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How Accurate Were Leonardo Da Vinci's Anatomy Drawings? 108

antdude writes "BBC News answers how accurate were Leonardo da Vinci's anatomy drawings — 'During his lifetime, Leonardo made thousands of pages of notes and drawings on the human body. He wanted to understand how the body was composed and how it worked. But at his death in 1519, his great treatise on the body was incomplete and his scientific papers were unpublished. Based on what survives, clinical anatomists believe that Leonardo's anatomical work was hundreds of years ahead of its time, and in some respects it can still help us understand the body today. So how do these drawings, sketched more than 500 years ago, compare to what digital imaging technology can tell us today?'"
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How Accurate Were Leonardo Da Vinci's Anatomy Drawings?

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  • by Samantha Wright ( 1324923 ) on Sunday May 06, 2012 @03:51PM (#39909967) Homepage Journal


    Betteridge's Law of Headlines is an adage that states, "Any headline which ends in a question mark can be answered by the word 'no'".

    For the record, the article concludes that Da Vinci's drawings were better in some respects than the 19th century editions of Gray's Anatomy.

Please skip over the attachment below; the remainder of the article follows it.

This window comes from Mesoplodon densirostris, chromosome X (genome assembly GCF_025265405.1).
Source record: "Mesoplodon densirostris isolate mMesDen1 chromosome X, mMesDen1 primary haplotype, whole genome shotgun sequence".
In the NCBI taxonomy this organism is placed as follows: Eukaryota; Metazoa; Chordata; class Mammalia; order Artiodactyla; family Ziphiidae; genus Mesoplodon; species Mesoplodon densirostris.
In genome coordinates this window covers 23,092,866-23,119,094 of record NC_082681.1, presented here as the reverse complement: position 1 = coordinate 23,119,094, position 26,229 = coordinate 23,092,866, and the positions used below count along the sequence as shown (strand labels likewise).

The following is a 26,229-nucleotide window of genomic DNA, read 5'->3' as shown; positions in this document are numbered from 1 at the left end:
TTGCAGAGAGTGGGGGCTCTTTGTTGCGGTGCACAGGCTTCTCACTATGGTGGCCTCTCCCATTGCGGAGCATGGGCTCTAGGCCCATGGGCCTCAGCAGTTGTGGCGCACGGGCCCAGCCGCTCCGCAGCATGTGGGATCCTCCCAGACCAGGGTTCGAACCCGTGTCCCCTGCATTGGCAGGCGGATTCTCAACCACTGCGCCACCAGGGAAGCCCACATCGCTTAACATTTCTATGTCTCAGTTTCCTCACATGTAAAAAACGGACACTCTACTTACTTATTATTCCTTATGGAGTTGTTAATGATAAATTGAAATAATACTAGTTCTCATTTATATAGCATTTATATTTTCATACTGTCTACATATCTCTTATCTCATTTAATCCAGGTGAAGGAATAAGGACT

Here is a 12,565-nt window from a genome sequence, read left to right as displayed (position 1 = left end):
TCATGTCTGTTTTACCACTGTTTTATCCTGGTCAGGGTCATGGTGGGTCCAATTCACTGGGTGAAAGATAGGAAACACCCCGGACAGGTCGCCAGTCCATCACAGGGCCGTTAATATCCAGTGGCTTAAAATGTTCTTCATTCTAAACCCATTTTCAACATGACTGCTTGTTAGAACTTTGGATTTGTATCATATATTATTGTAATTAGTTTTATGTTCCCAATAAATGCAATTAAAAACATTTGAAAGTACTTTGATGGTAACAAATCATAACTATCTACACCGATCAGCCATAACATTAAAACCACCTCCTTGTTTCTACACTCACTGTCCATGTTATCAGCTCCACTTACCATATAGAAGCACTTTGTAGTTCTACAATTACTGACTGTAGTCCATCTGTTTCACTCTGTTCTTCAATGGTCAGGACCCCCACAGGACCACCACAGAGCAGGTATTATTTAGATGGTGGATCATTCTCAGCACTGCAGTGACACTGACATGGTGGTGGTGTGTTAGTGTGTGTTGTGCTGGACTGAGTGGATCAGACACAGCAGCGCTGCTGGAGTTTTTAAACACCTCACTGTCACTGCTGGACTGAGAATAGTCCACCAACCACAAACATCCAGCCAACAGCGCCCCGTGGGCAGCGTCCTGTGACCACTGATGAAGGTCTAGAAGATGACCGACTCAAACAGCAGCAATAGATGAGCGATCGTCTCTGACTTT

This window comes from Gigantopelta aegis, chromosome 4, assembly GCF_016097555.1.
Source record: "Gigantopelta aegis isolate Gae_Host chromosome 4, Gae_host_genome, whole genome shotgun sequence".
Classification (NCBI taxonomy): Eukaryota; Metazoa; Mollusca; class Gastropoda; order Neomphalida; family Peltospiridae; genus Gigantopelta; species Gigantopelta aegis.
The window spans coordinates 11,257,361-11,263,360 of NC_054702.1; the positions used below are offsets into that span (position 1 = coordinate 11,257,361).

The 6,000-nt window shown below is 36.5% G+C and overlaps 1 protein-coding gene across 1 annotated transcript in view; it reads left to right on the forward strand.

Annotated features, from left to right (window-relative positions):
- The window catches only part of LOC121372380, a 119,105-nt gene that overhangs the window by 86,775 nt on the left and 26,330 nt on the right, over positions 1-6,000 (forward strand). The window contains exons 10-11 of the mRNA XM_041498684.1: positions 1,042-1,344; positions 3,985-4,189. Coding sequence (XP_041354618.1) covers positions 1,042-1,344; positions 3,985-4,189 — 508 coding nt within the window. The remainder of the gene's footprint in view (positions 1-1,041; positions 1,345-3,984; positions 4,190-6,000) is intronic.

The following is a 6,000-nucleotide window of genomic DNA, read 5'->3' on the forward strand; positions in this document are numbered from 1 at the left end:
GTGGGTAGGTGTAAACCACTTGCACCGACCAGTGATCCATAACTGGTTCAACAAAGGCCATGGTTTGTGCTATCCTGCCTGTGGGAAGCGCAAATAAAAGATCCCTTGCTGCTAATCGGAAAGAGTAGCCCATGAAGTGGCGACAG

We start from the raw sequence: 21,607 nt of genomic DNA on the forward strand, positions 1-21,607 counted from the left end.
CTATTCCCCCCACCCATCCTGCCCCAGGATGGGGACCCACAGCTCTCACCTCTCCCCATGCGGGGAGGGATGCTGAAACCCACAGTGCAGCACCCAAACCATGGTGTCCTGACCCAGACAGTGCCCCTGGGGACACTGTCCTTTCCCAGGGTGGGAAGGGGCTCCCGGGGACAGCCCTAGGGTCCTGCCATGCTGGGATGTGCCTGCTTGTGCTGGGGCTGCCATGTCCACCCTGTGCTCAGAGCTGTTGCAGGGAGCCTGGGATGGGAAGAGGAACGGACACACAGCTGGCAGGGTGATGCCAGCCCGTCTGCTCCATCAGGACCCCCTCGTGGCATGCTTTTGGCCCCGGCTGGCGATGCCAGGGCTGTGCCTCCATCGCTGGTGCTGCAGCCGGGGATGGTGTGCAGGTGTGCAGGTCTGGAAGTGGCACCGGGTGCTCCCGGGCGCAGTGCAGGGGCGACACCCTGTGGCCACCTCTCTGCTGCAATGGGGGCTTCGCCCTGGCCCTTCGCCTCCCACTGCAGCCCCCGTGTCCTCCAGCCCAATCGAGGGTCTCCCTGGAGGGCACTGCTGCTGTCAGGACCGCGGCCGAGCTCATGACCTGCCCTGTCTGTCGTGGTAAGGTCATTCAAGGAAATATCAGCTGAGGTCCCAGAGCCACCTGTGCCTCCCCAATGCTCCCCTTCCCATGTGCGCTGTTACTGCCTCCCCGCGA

• Andreas Vesalius (Score:5, Informative)

    by EdwinFreed ( 1084059 ) on Sunday May 06, 2012 @06:30PM (#39910739)
    Irrespective of their quality, Da Vinci's drawings did little at the time to challenge the use of Galen's work (which was based on dissection of animals and therefore quite inaccurate). That particular bit of heavy lifting was done by Andreas Vesalius, who not only debunked Galen, but was also the first to publish a comprehensive work on anatomy (De Humani Corporis Fabrica). His work has repeatedly been found to be highly accurate, especially considering the conditions under which it was produced. An amusing side note is that it was so well regarded it was extensively pirated.

    Vesalius made a lot of enemies by going against what amounted to the medical establishment of the time. After repeated challenges his critics actually resorted to the howler that the human body must have changed (evolved? ;) since Galen studied it.

    Vesalius has always been a personal hero of mine - a guy who developed an interest in an an important area (anatomy), and pursued it, at great personal cost, with as much thoroughness and rigor as could be had at the time.
  • by zaphod777 ( 1755922 ) on Sunday May 06, 2012 @10:08PM (#39911997)
    Actually due to religious beliefs at the time if he was caught dissecting corpses he would have been imprisoned and most likely executed. So his research was done at much peril.

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